Of the 11 studies that reported on hematologic toxicity, most events were mild; only three studies, encompassing 70 patients, recorded 14 events of Grades ≥3. Thrombocytopenia, leukopenia, and anemia were the most frequently cited events (Table 3). Eight studies included data on renal toxicity, recording either no nephrotoxicity or no high-grade nephrotoxicity.
Few high-grade AEs were reported. In a retrospective case series (n = 30), two patients experienced reversible cardiac AEs after their first [177Lu]Lu-DOTA-TATE cycle. One patient with PGL and lung and bone metastases experienced cardiac failure, possibly due to chronic catecholamine release. Another patient with PCC developed pleural effusion and delirium that may have resulted from cardiac failure or catecholamine release. Both patients made full recoveries and successfully received further cycles of [177Lu]Lu-DOTA-TATE treatment [24]. In a small retrospective case series (n = 5), one patient with PGL that had metastasized to the lungs, bone, and mediastinal and supraclavicular lymph nodes received three cycles of [177Lu]Lu-DOTA-TATE and stopped further treatment after experiencing suspected pneumonitis considered plausibly associated with treatment [21]. In a different retrospective study, one patient with bronchial NET and mediastinal invasion developed Grade 3 radiation pericarditis following two cycles of [177Lu]Lu-DOTA-TATE. After a successful pericardiocentesis procedure; this patient went on to receive a further two cycles of [177Lu]Lu-DOTA-TATE [32]. One patient with MTC developed Grade 3 hemoptysis, which was attributed to the progression of pulmonary metastases [36].
Overall, secondary hematologic malignancies were reported in one patient who was treated for PPGL. This individual developed MDS, which was considered to be possibly related to the [177Lu]Lu-DOTA-TATE treatment (cumulative dose 44.4 GBq), given that they had not received prior chemotherapy and did not present with bone metastases [24].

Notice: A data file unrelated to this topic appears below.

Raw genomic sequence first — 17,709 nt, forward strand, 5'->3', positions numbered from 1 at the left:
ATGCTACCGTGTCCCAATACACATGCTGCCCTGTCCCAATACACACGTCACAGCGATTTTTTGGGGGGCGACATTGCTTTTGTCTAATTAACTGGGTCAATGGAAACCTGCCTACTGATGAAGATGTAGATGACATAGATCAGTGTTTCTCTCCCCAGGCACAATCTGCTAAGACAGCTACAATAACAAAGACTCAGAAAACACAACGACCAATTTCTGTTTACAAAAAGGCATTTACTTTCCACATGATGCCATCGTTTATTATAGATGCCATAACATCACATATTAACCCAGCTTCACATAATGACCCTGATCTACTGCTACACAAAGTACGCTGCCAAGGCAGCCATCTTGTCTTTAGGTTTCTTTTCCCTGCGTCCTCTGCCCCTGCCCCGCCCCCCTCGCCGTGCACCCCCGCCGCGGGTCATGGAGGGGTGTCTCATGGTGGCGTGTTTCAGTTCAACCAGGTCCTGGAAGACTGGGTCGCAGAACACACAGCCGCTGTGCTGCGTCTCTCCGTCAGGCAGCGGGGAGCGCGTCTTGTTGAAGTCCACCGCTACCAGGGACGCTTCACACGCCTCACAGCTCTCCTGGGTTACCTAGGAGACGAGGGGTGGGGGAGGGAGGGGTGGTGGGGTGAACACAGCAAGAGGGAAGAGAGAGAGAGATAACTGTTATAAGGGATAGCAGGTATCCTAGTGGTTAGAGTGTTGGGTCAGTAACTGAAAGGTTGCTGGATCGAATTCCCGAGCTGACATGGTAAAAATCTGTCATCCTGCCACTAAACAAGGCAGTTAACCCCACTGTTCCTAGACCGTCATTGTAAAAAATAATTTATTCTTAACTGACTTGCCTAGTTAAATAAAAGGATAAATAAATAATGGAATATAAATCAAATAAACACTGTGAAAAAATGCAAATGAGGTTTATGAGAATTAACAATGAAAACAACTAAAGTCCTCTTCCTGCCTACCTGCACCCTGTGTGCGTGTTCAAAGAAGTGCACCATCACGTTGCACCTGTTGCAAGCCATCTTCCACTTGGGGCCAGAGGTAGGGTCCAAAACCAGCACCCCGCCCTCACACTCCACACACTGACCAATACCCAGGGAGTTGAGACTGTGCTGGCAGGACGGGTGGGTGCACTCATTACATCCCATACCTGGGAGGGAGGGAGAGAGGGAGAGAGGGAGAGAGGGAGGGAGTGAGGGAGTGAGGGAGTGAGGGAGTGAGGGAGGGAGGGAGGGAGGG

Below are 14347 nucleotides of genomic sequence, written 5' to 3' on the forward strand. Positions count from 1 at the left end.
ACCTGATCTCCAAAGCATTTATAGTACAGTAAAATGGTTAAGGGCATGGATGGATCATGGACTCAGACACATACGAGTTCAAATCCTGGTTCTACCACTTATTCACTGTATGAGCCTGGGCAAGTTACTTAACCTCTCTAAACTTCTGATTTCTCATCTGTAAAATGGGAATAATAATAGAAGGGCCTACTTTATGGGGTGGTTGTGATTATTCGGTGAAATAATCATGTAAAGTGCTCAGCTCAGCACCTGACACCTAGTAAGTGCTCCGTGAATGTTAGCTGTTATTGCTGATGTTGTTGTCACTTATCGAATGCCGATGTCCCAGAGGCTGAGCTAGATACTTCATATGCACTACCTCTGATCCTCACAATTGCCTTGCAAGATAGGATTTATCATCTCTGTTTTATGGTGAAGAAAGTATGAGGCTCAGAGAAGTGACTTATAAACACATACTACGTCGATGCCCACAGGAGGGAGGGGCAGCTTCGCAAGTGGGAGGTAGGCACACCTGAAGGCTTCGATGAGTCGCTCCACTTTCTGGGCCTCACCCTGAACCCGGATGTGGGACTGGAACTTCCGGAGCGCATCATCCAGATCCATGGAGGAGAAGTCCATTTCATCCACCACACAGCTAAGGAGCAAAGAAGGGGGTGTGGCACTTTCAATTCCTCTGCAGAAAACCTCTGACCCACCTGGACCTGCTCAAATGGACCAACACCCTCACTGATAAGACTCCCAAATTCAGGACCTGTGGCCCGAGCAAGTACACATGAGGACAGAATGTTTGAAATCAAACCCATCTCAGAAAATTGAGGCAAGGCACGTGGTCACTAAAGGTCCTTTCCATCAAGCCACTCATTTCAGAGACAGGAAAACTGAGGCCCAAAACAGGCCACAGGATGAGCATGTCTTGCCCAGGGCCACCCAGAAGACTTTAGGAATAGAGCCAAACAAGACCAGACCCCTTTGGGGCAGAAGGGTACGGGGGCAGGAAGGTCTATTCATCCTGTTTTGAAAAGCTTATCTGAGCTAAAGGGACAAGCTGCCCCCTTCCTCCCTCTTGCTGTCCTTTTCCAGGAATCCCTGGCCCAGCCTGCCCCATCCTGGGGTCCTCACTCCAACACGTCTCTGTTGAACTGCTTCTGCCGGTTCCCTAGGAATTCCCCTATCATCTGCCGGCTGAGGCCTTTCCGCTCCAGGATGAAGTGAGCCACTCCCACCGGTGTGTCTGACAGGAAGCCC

4. Discussion

Sixteen studies involving 304 patients were identified and provided data for the efficacy analysis of the [177Lu]Lu-DOTA-TATE treatment in SSTR-positive PPGL (seven studies, 97 patients), bronchial NETs (six studies, 137 patients), NETs of unknown primary origin (one study, eight patients), and MTC (three studies, 60 patients). One publication reported data for bronchial and unknown primary NETs. The safety analysis included 269 patients; three studies did not report safety data by a NET subtype and so were excluded from the safety analysis. The dosing of [177Lu]Lu-DOTA-TATE was similar for all indications with most studies recording an average of four cycles and administering 7.4 GBq per cycle.
Most of the studies assessed radiologic response using the RECIST 1.1 criteria. Based on the SWOG criteria, a CR was achieved by one patient with bronchial NET. ORRs, calculated using response data as measured by RECIST 1.1, varied from 0% (PPGL study with six patients and an MTC study with 10 patients) to 43% (MTC study with seven patients) but the majority of studies (9/11) had ORR rates of up to 27%. This is broadly in agreement with the ORR of 18% (one CR and 17 PR) observed with [177Lu]Lu-DOTA-TATE treatment in patients with advanced midgut NETs enrolled in the NETTER-1 study (101 evaluable patients) [8]. The highest calculated ORR, as measured by the modified SWOG criteria, was 56% (bronchial NETs study with nine patients). Calculated ORRs assessed using RECIST 1.1 for bronchial NETs were 17% and 27%, lower than that reported in the ERASMUS study (30%) [37]. In this study, calculated DCRs (RECIST 1.1) with [177Lu]Lu-DOTA-TATE were slightly higher for PPGL, bronchial NETs, and NETs of unknown origin (67–100%, 68–100%, and 88%, respectively) compared with MTC (40–86%). Recent meta-analyses of [177Lu]Lu-DOTA-TATE in advanced NETs of mixed origins reported ORRs of between 25% and 33% and DCRs of between 74% and 83% [38,39,40], similar to those identified for each NET subtype analyzed in this study, suggesting that NET origin does not dramatically affect the efficacy of [177Lu]Lu-DOTA-TATE. A meta-analysis of radioligand therapy ([177Lu]Lu-DOTA-TATE, [90Y]Y-DOTATOC, or [90Y]Y-DOTA-TATE) in PPGL (n = 201) calculated an ORR of 25% and a DCR of 84%, which are within the ranges observed with [177Lu]Lu-DOTA-TATE in our study (7–25% and 67–100%, respectively) [14].